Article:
I remember when the internet was all HTML. Animated gifs were as funky as things got. Then Macromedia launched Shockwave, the precursor to Flash. If you could figure it out, you could make animations and simple games and put them online for all to play. All of a sudden, the web started to get interesting. But as Shockwave evolved and got more complex, it became bloated and buggy. You had to be really clever to do the cool stuff.
Then Flash 4 came along. It had a simple, woefully inadequate programming language and real coders sneered at it. Creatives loved it and jumped ship. If you were devious and, well, creative, you could make it jump through all sorts of hoops it wasn't supposed to. Designers had a secret tool all of a sudden. If a news story broke, a dozen satirical Flash games appeared the next morning. There were singing horses, dancing presidents, techno hamsters and match the pairs with fart sounds. Life was good. The possibilities were endless. The tools were expressive and simple.
Where once agencies hired multimedia designers, they now hired a designer AND a developer. They often sat apart and started to revert to the stereotypes of coder and creative, Android phone and iPhone. I knew the dangers and the beautiful things that happen when you blur boundaries, so always mixed up the teams and hired real multi-disciplined creative and coders. It was hard work but the results spoke for themselves. Creativity was king.
But for the most part, the bedroom creatives that made those singing horse games a few years back were quickly marginalised unless they had a mate that would code for them, for free. Those whacky, instantaneous, brain farts of ideas needed a long run up and planning to get anything done. So they didn't.
Developers suddenly had the power to dictate how the internet worked. Flash was always an outsider really. Apple banned it from their iPhones and developers seized the moment. Within months, Flash had been undermined to such an extent that it was seriously under threat. Its natural successor, the squeaky clean HTML5 was ready in the wings.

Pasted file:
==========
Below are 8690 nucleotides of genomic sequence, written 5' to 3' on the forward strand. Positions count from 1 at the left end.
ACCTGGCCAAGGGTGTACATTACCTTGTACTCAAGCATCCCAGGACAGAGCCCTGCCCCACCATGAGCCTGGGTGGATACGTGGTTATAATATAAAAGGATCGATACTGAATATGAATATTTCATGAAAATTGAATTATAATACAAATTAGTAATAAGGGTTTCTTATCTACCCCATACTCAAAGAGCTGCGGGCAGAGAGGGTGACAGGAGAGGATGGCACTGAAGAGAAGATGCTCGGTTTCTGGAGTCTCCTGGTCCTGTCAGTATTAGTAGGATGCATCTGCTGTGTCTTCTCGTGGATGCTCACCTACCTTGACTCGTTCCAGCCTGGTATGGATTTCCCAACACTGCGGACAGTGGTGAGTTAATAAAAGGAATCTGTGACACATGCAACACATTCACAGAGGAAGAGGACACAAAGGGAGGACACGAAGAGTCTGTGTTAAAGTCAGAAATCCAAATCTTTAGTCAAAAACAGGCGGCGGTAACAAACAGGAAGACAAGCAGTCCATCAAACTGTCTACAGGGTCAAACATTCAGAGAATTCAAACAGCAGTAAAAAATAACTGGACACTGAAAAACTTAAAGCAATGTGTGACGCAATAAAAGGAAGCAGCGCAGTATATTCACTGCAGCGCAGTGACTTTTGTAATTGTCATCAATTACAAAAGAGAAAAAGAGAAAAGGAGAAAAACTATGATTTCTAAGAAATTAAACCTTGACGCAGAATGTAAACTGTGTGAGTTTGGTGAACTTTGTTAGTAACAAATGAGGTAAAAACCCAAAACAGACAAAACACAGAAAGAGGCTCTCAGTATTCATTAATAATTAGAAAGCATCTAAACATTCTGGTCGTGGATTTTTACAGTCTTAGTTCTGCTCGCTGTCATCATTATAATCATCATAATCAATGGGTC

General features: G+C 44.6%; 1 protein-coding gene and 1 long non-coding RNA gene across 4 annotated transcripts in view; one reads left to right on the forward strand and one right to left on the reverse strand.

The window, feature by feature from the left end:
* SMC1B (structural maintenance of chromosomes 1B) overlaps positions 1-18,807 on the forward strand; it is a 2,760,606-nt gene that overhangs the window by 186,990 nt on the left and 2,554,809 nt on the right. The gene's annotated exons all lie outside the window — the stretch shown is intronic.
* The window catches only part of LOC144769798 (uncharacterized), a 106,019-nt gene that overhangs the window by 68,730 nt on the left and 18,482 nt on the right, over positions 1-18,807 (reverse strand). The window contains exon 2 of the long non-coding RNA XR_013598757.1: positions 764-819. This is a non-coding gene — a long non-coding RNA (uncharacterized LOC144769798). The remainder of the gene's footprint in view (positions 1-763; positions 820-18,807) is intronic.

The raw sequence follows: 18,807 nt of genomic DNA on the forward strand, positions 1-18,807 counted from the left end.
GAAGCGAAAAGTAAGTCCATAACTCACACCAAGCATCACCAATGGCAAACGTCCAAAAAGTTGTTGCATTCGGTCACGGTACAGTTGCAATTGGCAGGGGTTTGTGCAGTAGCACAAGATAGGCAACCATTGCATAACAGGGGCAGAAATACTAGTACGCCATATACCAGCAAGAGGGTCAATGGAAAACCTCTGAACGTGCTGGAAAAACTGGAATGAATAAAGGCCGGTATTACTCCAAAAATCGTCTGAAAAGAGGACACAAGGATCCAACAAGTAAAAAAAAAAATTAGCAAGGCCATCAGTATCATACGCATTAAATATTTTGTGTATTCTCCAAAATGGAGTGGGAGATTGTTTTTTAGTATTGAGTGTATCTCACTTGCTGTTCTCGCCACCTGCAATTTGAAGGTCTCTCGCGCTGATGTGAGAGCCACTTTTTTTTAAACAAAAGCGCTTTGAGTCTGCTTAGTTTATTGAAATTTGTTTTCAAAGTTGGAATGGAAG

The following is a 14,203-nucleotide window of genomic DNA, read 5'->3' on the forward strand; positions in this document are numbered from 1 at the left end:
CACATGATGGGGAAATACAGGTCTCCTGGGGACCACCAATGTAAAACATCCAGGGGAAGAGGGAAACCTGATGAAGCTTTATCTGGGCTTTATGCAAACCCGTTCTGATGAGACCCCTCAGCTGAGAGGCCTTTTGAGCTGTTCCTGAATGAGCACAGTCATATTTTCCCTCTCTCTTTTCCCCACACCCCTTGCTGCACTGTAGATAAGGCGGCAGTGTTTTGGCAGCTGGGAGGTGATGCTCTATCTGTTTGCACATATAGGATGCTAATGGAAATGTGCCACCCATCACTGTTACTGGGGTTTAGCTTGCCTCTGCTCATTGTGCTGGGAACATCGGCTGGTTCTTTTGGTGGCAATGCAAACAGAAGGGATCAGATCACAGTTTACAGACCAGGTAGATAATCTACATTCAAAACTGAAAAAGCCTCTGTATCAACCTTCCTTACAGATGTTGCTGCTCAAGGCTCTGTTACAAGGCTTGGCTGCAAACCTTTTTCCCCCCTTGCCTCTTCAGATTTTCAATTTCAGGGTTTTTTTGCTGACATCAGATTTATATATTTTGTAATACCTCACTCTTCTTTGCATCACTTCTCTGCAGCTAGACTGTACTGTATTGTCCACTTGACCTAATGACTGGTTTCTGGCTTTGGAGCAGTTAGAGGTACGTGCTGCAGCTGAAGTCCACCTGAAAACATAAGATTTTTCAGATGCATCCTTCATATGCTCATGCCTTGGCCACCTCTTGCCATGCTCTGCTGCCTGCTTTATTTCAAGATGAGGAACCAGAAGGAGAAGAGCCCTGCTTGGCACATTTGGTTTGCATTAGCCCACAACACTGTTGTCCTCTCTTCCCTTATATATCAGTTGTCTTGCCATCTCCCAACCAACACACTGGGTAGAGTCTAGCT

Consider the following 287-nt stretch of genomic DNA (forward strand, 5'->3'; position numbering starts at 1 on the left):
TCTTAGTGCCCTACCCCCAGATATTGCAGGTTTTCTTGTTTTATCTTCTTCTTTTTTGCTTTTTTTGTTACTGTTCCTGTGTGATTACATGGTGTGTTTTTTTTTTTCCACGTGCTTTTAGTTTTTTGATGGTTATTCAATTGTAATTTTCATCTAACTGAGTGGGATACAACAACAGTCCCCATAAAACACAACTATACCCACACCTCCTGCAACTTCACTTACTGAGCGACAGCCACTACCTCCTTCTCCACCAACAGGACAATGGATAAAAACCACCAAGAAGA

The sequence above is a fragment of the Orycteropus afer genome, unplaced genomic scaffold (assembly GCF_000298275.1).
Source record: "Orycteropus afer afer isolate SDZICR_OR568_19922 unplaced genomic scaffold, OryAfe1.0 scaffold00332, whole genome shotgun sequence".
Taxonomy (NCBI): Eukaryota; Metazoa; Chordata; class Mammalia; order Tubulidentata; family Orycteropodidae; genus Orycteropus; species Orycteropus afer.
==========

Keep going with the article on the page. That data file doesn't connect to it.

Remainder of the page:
I'm a weird coder-creative type so I love HTML5, WebGL and all the other technologies that are leading the new revolution. It's a really exciting time, again. But I also know HTML5 is even more difficult for creatives to pick up and get funky with.
So what do those excitable, passionate creative do now? I don't see any simple tools on the horizon. Good, old video seems to be the bolt hole of choice. Where once there were hundreds of mini-games, now there are thousands of cat animations. Even the rise of the infographic or the concept-driven Tumblr bogs seems to indicate creatives are finding simpler platforms on which to express themselves. These are however, small change.
The real winners are the new breed of creative coders. They are like the old multimedia designers but much, much smarter. Look up MrDoob if you want to see one in inaction. They are as intimating as they are inspiring.
The crunch point is this; decide if you are a creative or a designer. Designers need to be comfortable with their new place in the new world order. True creatives will always find a way to rise above anything. And if you're not up for the challenge, good luck with the cat videos.
Dino Burbidge is the creative director at Noise Inc.